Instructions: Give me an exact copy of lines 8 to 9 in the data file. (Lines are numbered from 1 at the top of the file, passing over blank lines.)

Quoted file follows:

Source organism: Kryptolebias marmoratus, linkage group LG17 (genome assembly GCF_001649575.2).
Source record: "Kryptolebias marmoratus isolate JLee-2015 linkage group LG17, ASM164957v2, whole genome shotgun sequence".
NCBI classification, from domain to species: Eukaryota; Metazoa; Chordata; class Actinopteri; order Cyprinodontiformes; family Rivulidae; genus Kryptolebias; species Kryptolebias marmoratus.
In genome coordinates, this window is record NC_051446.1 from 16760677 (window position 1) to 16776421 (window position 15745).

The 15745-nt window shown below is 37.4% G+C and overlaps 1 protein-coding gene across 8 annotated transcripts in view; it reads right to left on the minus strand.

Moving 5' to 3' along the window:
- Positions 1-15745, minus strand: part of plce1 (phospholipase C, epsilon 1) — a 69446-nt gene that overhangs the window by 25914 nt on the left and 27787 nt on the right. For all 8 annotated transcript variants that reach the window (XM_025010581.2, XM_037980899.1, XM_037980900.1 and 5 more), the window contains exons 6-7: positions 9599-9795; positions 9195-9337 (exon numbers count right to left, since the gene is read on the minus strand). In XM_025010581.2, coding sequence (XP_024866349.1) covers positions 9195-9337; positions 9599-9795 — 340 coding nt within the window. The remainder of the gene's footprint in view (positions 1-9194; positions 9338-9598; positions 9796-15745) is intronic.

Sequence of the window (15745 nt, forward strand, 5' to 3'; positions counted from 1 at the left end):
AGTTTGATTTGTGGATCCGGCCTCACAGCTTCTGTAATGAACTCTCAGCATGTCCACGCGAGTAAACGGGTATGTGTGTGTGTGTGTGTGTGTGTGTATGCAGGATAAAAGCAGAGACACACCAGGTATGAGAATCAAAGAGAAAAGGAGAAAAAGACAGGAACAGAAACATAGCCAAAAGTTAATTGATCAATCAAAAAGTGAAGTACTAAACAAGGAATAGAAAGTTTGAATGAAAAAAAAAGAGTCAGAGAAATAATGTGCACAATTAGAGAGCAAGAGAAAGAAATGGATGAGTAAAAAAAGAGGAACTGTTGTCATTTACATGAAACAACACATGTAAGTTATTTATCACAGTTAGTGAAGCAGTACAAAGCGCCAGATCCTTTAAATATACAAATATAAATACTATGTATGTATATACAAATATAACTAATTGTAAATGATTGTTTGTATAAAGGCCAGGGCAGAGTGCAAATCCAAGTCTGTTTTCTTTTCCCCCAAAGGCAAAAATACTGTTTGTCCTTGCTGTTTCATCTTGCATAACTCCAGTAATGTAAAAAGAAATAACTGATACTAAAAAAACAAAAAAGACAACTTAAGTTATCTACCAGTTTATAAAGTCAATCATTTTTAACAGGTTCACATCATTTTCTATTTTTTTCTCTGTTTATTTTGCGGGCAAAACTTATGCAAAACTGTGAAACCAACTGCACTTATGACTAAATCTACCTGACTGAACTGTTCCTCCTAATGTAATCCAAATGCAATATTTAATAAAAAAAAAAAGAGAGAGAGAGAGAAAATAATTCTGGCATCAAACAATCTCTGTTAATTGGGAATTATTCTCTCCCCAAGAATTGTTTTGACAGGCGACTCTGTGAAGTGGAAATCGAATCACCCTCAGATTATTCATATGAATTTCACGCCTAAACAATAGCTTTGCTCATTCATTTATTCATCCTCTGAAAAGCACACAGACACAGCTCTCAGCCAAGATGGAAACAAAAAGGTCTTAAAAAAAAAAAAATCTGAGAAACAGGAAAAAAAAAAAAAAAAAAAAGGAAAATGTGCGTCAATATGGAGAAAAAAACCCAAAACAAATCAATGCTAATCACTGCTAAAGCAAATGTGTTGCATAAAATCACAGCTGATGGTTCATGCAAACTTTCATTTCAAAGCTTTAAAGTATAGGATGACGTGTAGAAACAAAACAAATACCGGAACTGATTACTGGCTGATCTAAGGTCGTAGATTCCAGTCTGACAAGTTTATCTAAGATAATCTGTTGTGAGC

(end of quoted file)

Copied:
Sequence of the window (15745 nt, forward strand, 5' to 3'; positions counted from 1 at the left end):
AGTTTGATTTGTGGATCCGGCCTCACAGCTTCTGTAATGAACTCTCAGCATGTCCACGCGAGTAAACGGGTATGTGTGTGTGTGTGTGTGTGTGTGTATGCAGGATAAAAGCAGAGACACACCAGGTATGAGAATCAAAGAGAAAAGGAGAAAAAGACAGGAACAGAAACATAGCCAAAAGTTAATTGATCAATCAAAAAGTGAAGTACTAAACAAGGAATAGAAAGTTTGAATGAAAAAAAAAGAGTCAGAGAAATAATGTGCACAATTAGAGAGCAAGAGAAAGAAATGGATGAGTAAAAAAAGAGGAACTGTTGTCATTTACATGAAACAACACATGTAAGTTATTTATCACAGTTAGTGAAGCAGTACAAAGCGCCAGATCCTTTAAATATACAAATATAAATACTATGTATGTATATACAAATATAACTAATTGTAAATGATTGTTTGTATAAAGGCCAGGGCAGAGTGCAAATCCAAGTCTGTTTTCTTTTCCCCCAAAGGCAAAAATACTGTTTGTCCTTGCTGTTTCATCTTGCATAACTCCAGTAATGTAAAAAGAAATAACTGATACTAAAAAAACAAAAAAGACAACTTAAGTTATCTACCAGTTTATAAAGTCAATCATTTTTAACAGGTTCACATCATTTTCTATTTTTTTCTCTGTTTATTTTGCGGGCAAAACTTATGCAAAACTGTGAAACCAACTGCACTTATGACTAAATCTACCTGACTGAACTGTTCCTCCTAATGTAATCCAAATGCAATATTTAATAAAAAAAAAAAGAGAGAGAGAGAGAAAATAATTCTGGCATCAAACAATCTCTGTTAATTGGGAATTATTCTCTCCCCAAGAATTGTTTTGACAGGCGACTCTGTGAAGTGGAAATCGAATCACCCTCAGATTATTCATATGAATTTCACGCCTAAACAATAGCTTTGCTCATTCATTTATTCATCCTCTGAAAAGCACACAGACACAGCTCTCAGCCAAGATGGAAACAAAAAGGTCTTAAAAAAAAAAAAATCTGAGAAACAGGAAAAAAAAAAAAAAAAAAAAGGAAAATGTGCGTCAATATGGAGAAAAAAACCCAAAACAAATCAATGCTAATCACTGCTAAAGCAAATGTGTTGCATAAAATCACAGCTGATGGTTCATGCAAACTTTCATTTCAAAGCTTTAAAGTATAGGATGACGTGTAGAAACAAAACAAATACCGGAACTGATTACTGGCTGATCTAAGGTCGTAGATTCCAGTCTGACAAGTTTATCTAAGATAATCTGTTGTGAGC